Why the Arts are Good for Kids on the Periphery

It’s a challenge facing many parents: a child – more often than not, a son – who is more inclined to follow the pack rather than lead or chart his or her own course. If there is a circle of friends gathered, these kids are usually on the outside looking in. In the classroom, they’re less likely to volunteer to answers (or ask) questions. And even in an activity in which they excel, they’re less inclined to speak up or use their skills to behave like a leader.

These kids often are likable if reserved, quiet but not necessarily confident, and any real bursts of passion or extroversion are usually limited to familiar family gatherings, online gaming, or amongst a close group of like-minded kids.

In Hollywood-speak, we might not call these kids “the Outsiders” so much as “the Peripherals” or even “the Backgrounders.” Meaning, these aren’t necessarily kids who are bad or from troubled homes or otherwise up to no good. They’re simply shier and less likely to want to stand out.

Research demonstrates that these kids are more likely to struggle:

  • With schoolwork
  • Developing meaningful interpersonal relationships
  • Finding fulfilling jobs and careers

For one reason or another, these kids have never found their voice and, as such, are more likely to see life as something happening to them rather than a wondrous vehicle through which they can express themselves, their passions, and interests.

Using the Arts to Find Personal Expression

The good news: children who participate in the arts (music, theater, dance, painting) are far more likely to become confident, perform well in academics, and suffer from lower rates of anxiety and depression. Research also demonstrates that the younger the kids start, the stronger the results.

Additionally, cultural exploration – visiting museums, attending plays, listening to live music, etc. – can have a similarly positive impact on kids.

In a landmark study of Irish children released last year by the Economic and Social Research Institute (ESRI), researchers found that a child’s participation in the arts and/or cultural activities proved to be a powerful indicator of his or her subsequent feelings of confidence, wellbeing and happiness. The study “clearly demonstrates a strong correlation between participation in arts and cultural activities and a child’s wellbeing,” said Orlaith McBride, director of ESRI’s Arts Council.

Says 17-year-old Marie Lynch of her time with the Backstage Youth Theatre: “Not only have I gained so many friends who are like-minded and enjoy theatre like me, but I have also grown as a person. I’m not the same shy girl anymore. I’m now confident in my thoughts and opinions. I have learned how to express myself and share my ideas.”

Boys Are Under-Represented

Unfortunately for boys, many of the same cultural biases that once led parents and educators to unconsciously steer more boys than girls toward sports, plays out in precisely the opposite way when it comes to the arts, where even at a very young age girls are far more likely to be guided toward the arts.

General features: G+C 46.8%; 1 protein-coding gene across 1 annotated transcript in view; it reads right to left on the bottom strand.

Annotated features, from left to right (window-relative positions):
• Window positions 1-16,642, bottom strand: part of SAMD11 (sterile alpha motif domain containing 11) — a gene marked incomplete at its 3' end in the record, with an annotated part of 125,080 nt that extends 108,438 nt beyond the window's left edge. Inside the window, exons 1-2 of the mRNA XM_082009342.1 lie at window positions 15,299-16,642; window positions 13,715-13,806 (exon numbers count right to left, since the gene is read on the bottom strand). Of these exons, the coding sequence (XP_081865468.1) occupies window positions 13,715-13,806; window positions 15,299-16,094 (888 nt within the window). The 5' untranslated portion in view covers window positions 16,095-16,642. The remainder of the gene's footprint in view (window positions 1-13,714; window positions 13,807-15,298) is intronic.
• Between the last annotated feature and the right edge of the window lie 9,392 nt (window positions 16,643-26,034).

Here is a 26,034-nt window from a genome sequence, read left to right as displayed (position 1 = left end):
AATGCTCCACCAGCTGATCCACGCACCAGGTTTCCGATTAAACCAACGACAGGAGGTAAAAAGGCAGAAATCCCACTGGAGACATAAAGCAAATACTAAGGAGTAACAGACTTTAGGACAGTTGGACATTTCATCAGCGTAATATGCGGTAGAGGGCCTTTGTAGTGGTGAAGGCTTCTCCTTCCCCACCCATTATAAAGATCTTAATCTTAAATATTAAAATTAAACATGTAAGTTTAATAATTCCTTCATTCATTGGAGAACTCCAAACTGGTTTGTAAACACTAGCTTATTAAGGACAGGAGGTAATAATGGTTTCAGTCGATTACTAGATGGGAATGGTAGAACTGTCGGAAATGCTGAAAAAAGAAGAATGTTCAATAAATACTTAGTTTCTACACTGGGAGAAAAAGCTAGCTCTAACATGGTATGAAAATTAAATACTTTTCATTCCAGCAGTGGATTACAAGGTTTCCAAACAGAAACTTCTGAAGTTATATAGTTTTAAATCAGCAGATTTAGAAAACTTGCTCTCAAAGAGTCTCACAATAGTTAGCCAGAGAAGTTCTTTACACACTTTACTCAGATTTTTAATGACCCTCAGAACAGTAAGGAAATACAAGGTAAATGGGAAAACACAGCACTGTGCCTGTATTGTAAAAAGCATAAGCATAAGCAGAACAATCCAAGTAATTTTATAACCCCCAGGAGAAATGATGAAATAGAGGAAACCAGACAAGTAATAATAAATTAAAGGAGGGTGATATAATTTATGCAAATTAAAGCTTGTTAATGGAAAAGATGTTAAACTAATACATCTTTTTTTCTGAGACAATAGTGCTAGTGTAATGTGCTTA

“Striking gender and social background differences in cultural participation are evident among children as young as 3,” noted Dr. Emer Smyth, director of ESRI’s Social Research Division, adding that this illustrates “the importance of making cultural activities accessible to all groups of children and young people.”

Though not mentioned in the study, such gender imbalances could exacerbate the growing disparity between boys’ and girls’ educational accomplishments. Today, for example, females tend to perform better in school and are increasingly more likely to attend and graduate from universities.

One potential reason boys are less likely to participate in the arts: their language skills often lag those of their female counterparts. Additionally, many cultures (as noted above) mistakenly believe the arts are more ‘feminine’ pursuits. As a result of these and other issues, boys may be more shy about expressing themselves or putting themselves ‘out there’ for critical review.

But as Tom McEvilly, co-educational director of Wisconsin’s Children’s Theater, points out: “Theater is an interesting entity. When kids walk in the door they feel accepted, they feel welcomed, and the kids that have more experience help the kids that have less experience.”

And for the shy or self-conscious kids? “They are helped by the kids that are not so shy, and they feel that instant responsibility and bond of being kind to others that are trying to walk through this environment and they do really well,” says McEvilly.

So if your child is one of those ‘peripheral’ types, remember that the arts are a terrific way to help him or her bring forth that inner voice and discover for themselves that, introverted or extroverted, shy or confident, their voice matters as much as the next.


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